After bailing his son out of jail, police officer Mark Corley must lead a group of people to safety after an alien invasion begins. After Mark, his son Trent, subway conductor Audrey, and blind, homeless veteran Sarge are captured by the aliens, Mark looks for a way to free his new friends and finds a young pregnant woman named Elaine, who tells him that one of the soldiers has the mind of her boyfriend, Jarrod, and that he is different than the other soldiers. When she dies after Mark helps her give birth to her daughter, he takes the child and he and Jarrod find a way to bring down the alien ship. After the crash, Mark and his friends take the child off the ship and find out that they crashed in Indonesia, where they attempt to find a way to fight back against the alien invaders who have come looking for Elaine’s child.

A sequel to the 2010 movie Skyline, this movie is as surprisingly enjoyable as that one was. In fact, knowing this movie exists might make the original slightly more enjoyable, as that one had a strange ending that, at the time, I felt was odd and slightly out of tune with the rest of an otherwise decent movie. This sequel doesn’t suffer from the same off-step ending its predecessor did. The storyline as whole was slightly more interesting, and is a decent sci-fi/alien invasion movie. The actors all work well together and the locations in Indonesia are beautiful.

The special effects are fairly well done, especially given the smaller budget, and any background filler isn’t noticeable.

Anyone who enjoyed the original, or is just looking for a decent alien invasion movie should enjoy this. The movie is good enough that it shouldn’t start to grate after only one or two views, and it’s easy enough to follow that you don’t need to devote all of your attention to it while it’s on.

Beyond Skyline is currently available free to stream through Netflix, and it can be rented through Redbox or Netflix home delivery, or purchased at any participating store or on-line retailer.
I’m always looking for new things to watch/read, so if you have a suggestion for me, just let me know!

Roswell, NM


Starring: Jeanie Mason, Nathan Parsons, Michael Vlamis, Lily Cowles, Tyler Blackburn, Heather Hemmens, Michael Trevino, Trevor St. John, Karan Oberoi, et.al.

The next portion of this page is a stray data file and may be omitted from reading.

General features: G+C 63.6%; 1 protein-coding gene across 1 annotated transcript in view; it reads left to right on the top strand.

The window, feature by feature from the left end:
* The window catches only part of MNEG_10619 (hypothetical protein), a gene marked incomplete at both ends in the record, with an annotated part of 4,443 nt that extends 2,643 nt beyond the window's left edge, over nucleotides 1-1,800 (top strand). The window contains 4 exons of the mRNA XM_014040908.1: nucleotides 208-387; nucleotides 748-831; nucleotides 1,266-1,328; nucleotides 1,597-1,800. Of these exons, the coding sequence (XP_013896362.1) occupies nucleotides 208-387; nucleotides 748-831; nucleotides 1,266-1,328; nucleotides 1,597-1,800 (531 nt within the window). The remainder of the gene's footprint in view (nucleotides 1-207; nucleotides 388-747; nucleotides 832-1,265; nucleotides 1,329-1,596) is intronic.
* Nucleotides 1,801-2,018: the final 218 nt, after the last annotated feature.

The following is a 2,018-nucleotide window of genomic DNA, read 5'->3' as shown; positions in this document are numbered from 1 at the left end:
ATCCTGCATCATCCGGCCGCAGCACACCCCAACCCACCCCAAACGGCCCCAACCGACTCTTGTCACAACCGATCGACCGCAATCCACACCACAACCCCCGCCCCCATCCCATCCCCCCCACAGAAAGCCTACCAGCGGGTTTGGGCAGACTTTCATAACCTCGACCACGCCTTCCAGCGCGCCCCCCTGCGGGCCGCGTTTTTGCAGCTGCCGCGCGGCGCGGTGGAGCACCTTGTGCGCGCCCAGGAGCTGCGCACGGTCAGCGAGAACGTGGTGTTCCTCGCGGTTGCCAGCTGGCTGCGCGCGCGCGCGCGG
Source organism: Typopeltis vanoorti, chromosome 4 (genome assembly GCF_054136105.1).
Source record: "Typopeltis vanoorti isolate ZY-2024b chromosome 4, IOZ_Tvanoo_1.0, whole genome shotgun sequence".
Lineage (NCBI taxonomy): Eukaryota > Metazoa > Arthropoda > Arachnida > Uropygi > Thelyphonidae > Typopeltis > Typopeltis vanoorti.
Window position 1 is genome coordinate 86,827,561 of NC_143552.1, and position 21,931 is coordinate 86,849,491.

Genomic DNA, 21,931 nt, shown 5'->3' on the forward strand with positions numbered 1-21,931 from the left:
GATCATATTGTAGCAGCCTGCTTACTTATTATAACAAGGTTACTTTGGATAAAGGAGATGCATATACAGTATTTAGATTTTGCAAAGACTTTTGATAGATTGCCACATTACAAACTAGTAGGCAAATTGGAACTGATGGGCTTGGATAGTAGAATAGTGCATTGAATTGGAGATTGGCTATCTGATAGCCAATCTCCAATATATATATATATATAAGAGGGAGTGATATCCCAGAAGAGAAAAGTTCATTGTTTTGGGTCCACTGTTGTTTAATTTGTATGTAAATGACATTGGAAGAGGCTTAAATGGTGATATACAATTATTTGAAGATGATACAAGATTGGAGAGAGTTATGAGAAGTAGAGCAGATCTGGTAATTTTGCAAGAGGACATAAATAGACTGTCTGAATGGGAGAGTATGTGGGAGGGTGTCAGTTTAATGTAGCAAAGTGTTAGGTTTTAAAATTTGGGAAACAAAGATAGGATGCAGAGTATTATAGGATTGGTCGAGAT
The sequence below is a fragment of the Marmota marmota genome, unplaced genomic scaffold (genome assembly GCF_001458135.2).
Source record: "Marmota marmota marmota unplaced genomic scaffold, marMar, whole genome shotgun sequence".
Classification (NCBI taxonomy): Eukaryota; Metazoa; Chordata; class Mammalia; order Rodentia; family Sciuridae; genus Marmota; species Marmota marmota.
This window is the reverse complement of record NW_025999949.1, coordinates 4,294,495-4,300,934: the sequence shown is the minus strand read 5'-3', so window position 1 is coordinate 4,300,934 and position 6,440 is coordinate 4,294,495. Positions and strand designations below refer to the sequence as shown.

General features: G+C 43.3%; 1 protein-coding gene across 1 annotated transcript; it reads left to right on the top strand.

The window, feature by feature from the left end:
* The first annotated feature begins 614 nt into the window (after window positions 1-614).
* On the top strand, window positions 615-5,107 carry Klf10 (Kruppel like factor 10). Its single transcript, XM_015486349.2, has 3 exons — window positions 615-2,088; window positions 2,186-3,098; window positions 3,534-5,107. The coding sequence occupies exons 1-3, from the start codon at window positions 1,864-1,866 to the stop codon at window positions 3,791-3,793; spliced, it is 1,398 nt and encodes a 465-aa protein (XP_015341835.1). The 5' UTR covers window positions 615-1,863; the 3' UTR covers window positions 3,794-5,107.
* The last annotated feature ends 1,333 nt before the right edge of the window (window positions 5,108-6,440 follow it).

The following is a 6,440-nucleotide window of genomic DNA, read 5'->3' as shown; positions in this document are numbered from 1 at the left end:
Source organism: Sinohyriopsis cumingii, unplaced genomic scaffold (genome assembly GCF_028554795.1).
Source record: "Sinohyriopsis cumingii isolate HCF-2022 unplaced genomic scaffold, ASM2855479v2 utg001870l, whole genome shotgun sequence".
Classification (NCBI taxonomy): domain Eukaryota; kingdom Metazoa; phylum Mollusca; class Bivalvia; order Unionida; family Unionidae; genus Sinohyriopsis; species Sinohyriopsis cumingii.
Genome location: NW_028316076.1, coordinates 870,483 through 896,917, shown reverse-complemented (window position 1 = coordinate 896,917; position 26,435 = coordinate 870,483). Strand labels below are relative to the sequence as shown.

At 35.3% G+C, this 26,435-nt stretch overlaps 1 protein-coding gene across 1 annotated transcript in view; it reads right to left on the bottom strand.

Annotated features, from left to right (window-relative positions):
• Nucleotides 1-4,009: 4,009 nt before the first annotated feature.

Rating: TV-14
Network: CW
Grade: B

After the research lab she works at is shut down, Liz Ortecha moves back home to Roswell, New Mexico and takes up her old job as a waitress at her father’s restaurant. There she learns that her high school crush, Max Evans, is still in town and working for the local sheriff’s department. When Liz is shot one night after work, Max appears and mysteriously heals her, and he later confides in her that he, his sister Isobel, and his best friend Michael Guerin are all aliens that crash landed in Roswell in the 40s. As strange things start happening in town with several people, including Isobel losing time, Liz helps her alien friends investigate the possibility of a fourth alien residing in town, and what this person might want from Max, Isobel, and Michael.

A reboot of the 90s series, which itself was an adaptation of a popular book series, this show is another of the CW’s surprisingly not awful new takes on a classic (of sorts) series. This version of the series seems to add in characters and bits of storyline from the book series (from what I could glean off of the free sample of the first book I was able to find). This version drops the overly saccharine, dewy-eyed school girl heroine for one that seems to be able to hold her own, and the high school drama is replaced with actual issues and real stakes. The actors all seem to have decent chemistry and all work well together.